Having a stable living arrangement is an important part of building towards your future and while renting may only be temporary it does offer solace and stability to millions of South Africans across the country. Making sure you have a place to come home to is essential psychologically which is why eviction laws are put in place to protect all parties’ interests.
Just as no one wants to see a family unnecessarily or unfairly made homeless, landlords also have the right to receive a fair rent, on schedule, for the use of their property, and to expect their property to be properly maintained and well looked after
So while this may be a sensitive issue there are conditions when a landlord has the right to cancel a lease.
Why your lease could be cancelled
Breach of lease
If a tenant fails to pay rent, and there is a reason to suspect that the tenant may not pay future rent, the landlord may cancel the lease. However, it is not always a simple case and you will need to get the court on your side as a landlord.
Whether or not the court grants the cancellation depends on the wording of the lease. For a cancellation to be justified, the failure to pay must represent a major breach of the lease.
For that to be upheld, the lease must contain a forfeiture clause – that is an indication that prompt payment is of major importance. The wording might include “time is of the essence of the contract”, for instance.
If the lease contains a forfeiture clause, the landlord is permitted to cancel the lease on the first occasion when the tenant fails to pay rent.
However, if the landlord regularly accepts the late payment, he or she cannot then use this as a reason for cancellation, because they have given their tacit approval in the past. In this case, the landlord must give the tenant prior notification if he intends to cancel the lease.
Consumer Protection Act
Bear in mind that the Consumer Protection Act (CPA) requires “residential landlords” to give tenants 20 business days’ notice of the need to vacate a property.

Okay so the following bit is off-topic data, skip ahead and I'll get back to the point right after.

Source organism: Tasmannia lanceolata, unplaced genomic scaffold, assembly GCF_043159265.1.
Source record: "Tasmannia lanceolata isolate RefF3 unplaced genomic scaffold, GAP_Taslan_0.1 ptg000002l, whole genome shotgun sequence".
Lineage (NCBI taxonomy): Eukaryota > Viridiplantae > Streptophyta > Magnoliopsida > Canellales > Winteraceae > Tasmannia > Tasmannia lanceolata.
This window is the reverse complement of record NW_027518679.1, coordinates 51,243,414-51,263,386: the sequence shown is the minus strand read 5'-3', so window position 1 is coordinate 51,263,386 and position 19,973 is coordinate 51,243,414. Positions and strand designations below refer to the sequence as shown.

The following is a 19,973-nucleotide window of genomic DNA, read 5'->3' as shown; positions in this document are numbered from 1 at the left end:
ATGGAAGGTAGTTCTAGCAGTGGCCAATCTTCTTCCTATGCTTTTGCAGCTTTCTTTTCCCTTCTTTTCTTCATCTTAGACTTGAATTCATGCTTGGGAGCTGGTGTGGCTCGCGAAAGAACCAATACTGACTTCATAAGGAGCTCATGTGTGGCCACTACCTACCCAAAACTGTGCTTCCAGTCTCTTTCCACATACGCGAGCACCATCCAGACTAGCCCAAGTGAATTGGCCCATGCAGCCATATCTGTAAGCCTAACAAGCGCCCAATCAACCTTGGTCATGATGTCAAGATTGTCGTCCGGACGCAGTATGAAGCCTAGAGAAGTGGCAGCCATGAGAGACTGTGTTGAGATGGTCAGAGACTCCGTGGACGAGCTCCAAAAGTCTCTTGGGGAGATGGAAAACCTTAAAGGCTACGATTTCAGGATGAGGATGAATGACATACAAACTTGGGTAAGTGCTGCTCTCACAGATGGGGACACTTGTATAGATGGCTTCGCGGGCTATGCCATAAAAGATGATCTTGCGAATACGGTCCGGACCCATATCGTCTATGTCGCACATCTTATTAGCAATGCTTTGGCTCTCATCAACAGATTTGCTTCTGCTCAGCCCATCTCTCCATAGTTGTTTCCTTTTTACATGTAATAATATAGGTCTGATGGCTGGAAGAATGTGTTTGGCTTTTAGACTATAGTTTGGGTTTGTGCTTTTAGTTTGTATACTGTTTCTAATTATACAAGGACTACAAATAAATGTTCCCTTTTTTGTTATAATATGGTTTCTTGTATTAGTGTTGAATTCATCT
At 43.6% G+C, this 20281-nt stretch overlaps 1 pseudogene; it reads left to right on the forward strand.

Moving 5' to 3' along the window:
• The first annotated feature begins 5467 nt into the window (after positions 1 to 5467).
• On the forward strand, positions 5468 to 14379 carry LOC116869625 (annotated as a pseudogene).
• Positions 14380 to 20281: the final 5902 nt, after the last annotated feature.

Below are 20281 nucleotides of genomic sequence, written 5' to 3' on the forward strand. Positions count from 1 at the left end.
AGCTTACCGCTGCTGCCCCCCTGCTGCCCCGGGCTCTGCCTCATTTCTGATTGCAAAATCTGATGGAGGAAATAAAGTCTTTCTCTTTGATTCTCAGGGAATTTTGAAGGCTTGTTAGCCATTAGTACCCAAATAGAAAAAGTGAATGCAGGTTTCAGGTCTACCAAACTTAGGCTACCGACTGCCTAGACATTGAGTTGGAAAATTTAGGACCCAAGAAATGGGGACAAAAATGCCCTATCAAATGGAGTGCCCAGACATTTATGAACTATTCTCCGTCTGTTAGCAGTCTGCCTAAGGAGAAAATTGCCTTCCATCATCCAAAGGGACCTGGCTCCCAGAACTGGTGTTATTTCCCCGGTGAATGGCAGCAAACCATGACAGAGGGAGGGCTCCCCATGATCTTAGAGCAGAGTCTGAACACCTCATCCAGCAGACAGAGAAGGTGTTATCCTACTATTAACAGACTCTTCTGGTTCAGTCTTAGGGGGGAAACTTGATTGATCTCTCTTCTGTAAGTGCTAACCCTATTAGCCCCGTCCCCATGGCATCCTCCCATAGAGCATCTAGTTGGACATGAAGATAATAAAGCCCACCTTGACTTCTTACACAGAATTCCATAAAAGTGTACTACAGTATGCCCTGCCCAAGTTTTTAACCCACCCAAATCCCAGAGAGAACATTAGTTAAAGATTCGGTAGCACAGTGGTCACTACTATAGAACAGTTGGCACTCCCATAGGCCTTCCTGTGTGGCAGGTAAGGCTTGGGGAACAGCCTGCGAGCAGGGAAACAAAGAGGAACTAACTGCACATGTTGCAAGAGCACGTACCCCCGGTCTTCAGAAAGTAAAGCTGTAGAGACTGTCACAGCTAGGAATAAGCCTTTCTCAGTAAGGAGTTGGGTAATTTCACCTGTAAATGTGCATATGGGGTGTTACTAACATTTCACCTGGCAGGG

According to the CPA, if a tenant is in material breach of the lease, a landlord can’t cancel the lease without giving 20 business days’ notice and can’t cancel the lease if the breach is rectified within those 20 days.
The Rental Housing Act does not contain such a prescriptive clause, but the CPA takes precedence over other legislation.
Month-to-month or open-ended leases
The landlord must give the tenant “reasonable” notice of termination of the lease. A calendar month notice would satisfy the 20 business days required by the CPA and would be considered reasonable.
Different rules apply when the lease is for public housing. Recent case law established that to terminate a public housing lease agreement on just one month’s notice would be oppressive and unconstitutional.
Therefore, a tenant of public housing should be afforded the chance to rectify a breach prior to lease cancellation.
If a lease expires and the tenant continues to pay rent, and the landlord continues to accept it, they have effectively created a new, implied lease.
There are also certain fixed-term leases that become implied month-to-month leases after expiry, in terms of the CPA. By law, the payment and acceptance of rent after the official end of the lease implies that a new lease has been agreed.
Make sure your eviction process is legal
Evictions are never easy and should always be seen as a last resort, always try to come to terms with your tenant before moving into the legal process of eviction. If however, you feel like you have no choice it is best t contact a professional eviction lawyer who can guide you through the process of a residential eviction.